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Filling holes in CSS Grid with auto flow dense

CSS Grid enables responsive elements with variable sized grid items all without media queries. You may have hit a problem though. After creating different sized grid items there are holes left in the layout where a grid item didn’t fit. The spec writers thought of this scenario and with grid-auto-flow, you utilise a packing algorithm to fill those holes with grid items as they’re found.

Here’s the CodePen example of the layout we are going to create. It’s a grid of card items with banner-like cards every seventh item.

The code for this layout can be boiled down to this:

Let’s take a look at the code for each technique.

RAM (Repeat, Auto, Minmax)

Una Kravets introduced me to the acronym RAM in her article Ten modern layouts in one line of CSS. RAM stands for Repeat, auto, minmax and the technique ensures items auto-fit to the grid and the value is no smaller than the minimum and no larger than the maximum value. It achieves responsive grid items without media queries. Awesome!


Spanning grid item uses a technique I covered in Superhero layout series layering panels, but recapping; CSS Grid lines are numbered 1 to n (n being the total number of lines) but also in reverse from -1 to -n. This allows us to set the grid columns to 1 / -1 which begins at the first grid line and ends on the last grid line, thus spanning the full width of the grid — even if the number of columns changes!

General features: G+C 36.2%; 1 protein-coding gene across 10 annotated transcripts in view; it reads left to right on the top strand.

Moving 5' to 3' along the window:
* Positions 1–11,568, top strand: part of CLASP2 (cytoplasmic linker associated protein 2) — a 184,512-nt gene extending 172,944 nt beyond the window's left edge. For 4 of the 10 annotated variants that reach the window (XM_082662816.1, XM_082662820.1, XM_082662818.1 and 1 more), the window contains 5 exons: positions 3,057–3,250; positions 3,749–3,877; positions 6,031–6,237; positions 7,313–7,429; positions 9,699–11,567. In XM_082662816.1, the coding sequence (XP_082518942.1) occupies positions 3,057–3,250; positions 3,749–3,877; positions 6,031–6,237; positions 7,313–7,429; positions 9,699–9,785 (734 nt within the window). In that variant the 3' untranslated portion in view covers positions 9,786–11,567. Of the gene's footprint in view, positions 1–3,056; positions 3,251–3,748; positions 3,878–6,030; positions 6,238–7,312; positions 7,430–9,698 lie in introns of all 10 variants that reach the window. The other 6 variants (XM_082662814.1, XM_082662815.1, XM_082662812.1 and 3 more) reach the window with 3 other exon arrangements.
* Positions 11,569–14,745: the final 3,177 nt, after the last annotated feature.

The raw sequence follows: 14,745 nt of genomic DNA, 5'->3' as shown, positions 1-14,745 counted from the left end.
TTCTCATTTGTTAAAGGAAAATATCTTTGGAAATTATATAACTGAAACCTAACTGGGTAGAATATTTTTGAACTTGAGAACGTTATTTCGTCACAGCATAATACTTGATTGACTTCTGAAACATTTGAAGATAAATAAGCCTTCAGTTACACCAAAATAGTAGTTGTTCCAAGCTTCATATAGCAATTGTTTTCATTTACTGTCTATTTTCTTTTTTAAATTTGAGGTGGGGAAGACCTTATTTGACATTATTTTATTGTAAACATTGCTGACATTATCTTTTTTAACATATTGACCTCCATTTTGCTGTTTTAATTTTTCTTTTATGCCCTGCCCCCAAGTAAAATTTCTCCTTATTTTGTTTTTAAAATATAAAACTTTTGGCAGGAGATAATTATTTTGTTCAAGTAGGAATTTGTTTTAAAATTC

Combined with the nth-child selector we can target every 7 items in the grid:

Filling the gaps with grid-auto-flow

Now with responsive grid items and spanning banners we can see the hole issue which looks like this:

Six grid items with a gap and the seventh grid item on the next line the full width of the page
Six grid items with a gap and the seventh grid item on the next line the full width of the page

To resolve this we set the following on our grid:

The dense attribute tells the packing algorithm to layout grid items in a way that when it finds an item that will fill in a gap, use that item to do so. We now have all the requirements of the layout.

Keep in mind…

This approach moves the items from their defined source order. A possible accessibility issue. Depending on the layout this might not be an issue but worth considering if you take this approach. Take a look at the labels in this screenshot:

Nine grid items number 1 to 6 then 8, 9 and 7
Nine grid items number 1 to 6 then 8, 9 and 7

Notice items 8 and 9 are now before item 7, despite the source code order. If your content is reliant on the order then this technique might not be the best choice. A list of product cards though would be ok.

I hope this article has been useful in learning some tips and tricks with CSS Grid especially if you ever found yourself with gaps in your grid. Take a look at the demo on CodePen which allows you to toggle between dense and the regular row value of grid-auto-flow. I find interactive demos like this a great way to gain an understanding of concepts.


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